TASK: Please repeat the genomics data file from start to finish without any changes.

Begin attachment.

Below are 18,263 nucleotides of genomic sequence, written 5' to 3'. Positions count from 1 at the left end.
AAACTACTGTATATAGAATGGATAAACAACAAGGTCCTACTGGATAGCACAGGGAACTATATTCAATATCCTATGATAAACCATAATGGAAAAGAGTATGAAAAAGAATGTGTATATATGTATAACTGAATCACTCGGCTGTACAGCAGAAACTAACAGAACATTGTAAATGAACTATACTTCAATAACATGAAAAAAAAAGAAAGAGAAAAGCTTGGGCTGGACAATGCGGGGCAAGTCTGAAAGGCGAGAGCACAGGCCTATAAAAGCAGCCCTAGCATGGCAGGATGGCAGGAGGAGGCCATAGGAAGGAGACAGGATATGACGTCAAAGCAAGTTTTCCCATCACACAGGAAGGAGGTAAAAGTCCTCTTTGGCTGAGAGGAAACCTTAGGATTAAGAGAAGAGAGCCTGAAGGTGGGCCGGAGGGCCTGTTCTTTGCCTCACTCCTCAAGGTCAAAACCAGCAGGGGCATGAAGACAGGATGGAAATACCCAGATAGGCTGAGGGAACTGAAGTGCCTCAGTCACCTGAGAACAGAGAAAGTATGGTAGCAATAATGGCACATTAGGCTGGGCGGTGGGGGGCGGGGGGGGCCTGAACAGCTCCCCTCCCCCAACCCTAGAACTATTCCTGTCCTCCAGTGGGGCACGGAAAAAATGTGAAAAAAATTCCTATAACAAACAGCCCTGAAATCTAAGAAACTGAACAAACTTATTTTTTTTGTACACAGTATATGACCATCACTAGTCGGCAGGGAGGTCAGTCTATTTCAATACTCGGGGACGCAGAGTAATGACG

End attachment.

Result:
Below are 18,263 nucleotides of genomic sequence, written 5' to 3'. Positions count from 1 at the left end.
AAACTACTGTATATAGAATGGATAAACAACAAGGTCCTACTGGATAGCACAGGGAACTATATTCAATATCCTATGATAAACCATAATGGAAAAGAGTATGAAAAAGAATGTGTATATATGTATAACTGAATCACTCGGCTGTACAGCAGAAACTAACAGAACATTGTAAATGAACTATACTTCAATAACATGAAAAAAAAAGAAAGAGAAAAGCTTGGGCTGGACAATGCGGGGCAAGTCTGAAAGGCGAGAGCACAGGCCTATAAAAGCAGCCCTAGCATGGCAGGATGGCAGGAGGAGGCCATAGGAAGGAGACAGGATATGACGTCAAAGCAAGTTTTCCCATCACACAGGAAGGAGGTAAAAGTCCTCTTTGGCTGAGAGGAAACCTTAGGATTAAGAGAAGAGAGCCTGAAGGTGGGCCGGAGGGCCTGTTCTTTGCCTCACTCCTCAAGGTCAAAACCAGCAGGGGCATGAAGACAGGATGGAAATACCCAGATAGGCTGAGGGAACTGAAGTGCCTCAGTCACCTGAGAACAGAGAAAGTATGGTAGCAATAATGGCACATTAGGCTGGGCGGTGGGGGGCGGGGGGGGCCTGAACAGCTCCCCTCCCCCAACCCTAGAACTATTCCTGTCCTCCAGTGGGGCACGGAAAAAATGTGAAAAAAATTCCTATAACAAACAGCCCTGAAATCTAAGAAACTGAACAAACTTATTTTTTTTGTACACAGTATATGACCATCACTAGTCGGCAGGGAGGTCAGTCTATTTCAATACTCGGGGACGCAGAGTAATGACG